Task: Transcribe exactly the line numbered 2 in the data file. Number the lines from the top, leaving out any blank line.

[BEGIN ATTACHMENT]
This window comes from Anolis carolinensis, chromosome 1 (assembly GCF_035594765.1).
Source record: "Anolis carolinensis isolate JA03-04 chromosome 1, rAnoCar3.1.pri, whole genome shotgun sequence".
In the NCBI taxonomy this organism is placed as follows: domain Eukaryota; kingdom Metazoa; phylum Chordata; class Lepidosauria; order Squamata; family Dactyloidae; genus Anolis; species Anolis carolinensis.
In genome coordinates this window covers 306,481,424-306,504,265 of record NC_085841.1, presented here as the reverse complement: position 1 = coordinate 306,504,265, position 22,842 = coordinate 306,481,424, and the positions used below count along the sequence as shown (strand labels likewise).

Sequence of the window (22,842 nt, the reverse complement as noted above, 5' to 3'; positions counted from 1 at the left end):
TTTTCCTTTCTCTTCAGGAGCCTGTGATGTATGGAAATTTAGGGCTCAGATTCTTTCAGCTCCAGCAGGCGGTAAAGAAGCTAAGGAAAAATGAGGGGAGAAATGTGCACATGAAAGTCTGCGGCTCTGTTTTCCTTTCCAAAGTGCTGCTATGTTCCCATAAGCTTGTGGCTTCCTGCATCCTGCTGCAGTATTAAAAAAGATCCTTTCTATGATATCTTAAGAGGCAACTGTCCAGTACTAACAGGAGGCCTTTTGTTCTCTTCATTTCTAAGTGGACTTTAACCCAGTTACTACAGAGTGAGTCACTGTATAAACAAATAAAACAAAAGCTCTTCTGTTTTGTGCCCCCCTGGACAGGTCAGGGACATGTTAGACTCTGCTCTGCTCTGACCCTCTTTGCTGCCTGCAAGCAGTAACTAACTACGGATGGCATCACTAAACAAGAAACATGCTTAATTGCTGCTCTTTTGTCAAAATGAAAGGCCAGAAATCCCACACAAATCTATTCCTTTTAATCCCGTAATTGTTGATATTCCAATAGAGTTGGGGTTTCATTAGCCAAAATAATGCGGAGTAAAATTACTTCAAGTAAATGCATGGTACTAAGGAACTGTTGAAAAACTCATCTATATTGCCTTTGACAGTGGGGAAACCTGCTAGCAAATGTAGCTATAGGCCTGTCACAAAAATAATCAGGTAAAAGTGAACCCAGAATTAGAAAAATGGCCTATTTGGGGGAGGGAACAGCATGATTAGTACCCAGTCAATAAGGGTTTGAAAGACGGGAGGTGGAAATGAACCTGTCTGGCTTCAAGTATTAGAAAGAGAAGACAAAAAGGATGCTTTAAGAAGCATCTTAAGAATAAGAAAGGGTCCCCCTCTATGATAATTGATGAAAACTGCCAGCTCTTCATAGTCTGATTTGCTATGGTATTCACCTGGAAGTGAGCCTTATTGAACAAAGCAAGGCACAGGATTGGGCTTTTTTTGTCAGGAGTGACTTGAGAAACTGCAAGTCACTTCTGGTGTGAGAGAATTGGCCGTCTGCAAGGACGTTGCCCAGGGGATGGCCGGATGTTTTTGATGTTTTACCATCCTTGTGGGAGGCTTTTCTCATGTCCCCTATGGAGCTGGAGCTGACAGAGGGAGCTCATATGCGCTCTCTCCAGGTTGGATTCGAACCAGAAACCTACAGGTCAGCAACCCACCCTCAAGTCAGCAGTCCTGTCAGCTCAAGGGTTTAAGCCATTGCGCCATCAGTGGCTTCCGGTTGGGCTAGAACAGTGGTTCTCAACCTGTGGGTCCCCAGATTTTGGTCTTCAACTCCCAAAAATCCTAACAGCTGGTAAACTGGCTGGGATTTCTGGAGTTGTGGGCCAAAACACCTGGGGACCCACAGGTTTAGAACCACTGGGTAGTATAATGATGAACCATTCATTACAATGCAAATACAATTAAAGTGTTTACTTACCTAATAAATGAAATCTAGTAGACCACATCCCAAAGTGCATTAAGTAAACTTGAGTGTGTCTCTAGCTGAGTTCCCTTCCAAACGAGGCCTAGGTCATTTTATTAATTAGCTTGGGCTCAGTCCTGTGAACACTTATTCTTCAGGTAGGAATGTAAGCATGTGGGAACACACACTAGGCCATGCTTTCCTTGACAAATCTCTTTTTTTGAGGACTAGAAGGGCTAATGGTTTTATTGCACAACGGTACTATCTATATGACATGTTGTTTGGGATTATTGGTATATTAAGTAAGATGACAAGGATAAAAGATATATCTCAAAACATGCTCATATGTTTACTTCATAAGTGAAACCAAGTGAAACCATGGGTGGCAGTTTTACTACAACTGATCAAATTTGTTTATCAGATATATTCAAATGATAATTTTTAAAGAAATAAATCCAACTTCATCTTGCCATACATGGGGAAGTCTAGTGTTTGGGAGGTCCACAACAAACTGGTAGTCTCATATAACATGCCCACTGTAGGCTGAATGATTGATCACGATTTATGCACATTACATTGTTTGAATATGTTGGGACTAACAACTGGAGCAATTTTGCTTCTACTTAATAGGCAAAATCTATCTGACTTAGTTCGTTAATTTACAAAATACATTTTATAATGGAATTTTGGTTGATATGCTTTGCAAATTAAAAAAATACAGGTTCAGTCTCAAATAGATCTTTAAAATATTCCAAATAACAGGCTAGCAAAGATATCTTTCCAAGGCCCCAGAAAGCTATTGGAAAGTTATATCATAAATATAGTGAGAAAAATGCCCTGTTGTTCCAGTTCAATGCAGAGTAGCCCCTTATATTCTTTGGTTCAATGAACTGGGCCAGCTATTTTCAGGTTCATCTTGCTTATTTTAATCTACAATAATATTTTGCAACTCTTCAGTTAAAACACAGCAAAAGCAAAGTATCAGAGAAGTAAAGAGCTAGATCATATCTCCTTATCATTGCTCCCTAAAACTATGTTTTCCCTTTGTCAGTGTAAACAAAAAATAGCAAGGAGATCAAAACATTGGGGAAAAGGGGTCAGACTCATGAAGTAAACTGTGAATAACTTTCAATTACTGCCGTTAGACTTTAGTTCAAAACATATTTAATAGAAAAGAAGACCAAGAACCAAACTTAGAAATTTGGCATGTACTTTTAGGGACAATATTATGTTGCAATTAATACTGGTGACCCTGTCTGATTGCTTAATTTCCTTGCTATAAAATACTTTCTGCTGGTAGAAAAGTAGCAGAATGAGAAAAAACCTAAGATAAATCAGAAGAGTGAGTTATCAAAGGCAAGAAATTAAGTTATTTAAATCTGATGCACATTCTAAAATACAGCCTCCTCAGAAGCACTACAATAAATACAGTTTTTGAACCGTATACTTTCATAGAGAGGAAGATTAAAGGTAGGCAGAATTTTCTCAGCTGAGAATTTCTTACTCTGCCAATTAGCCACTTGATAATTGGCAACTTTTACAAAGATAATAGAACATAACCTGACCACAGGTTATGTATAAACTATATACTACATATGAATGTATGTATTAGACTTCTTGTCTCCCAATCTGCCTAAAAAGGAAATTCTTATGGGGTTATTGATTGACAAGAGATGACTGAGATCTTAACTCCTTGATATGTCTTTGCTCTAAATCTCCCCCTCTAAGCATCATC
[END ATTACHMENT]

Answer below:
Source record: "Anolis carolinensis isolate JA03-04 chromosome 1, rAnoCar3.1.pri, whole genome shotgun sequence".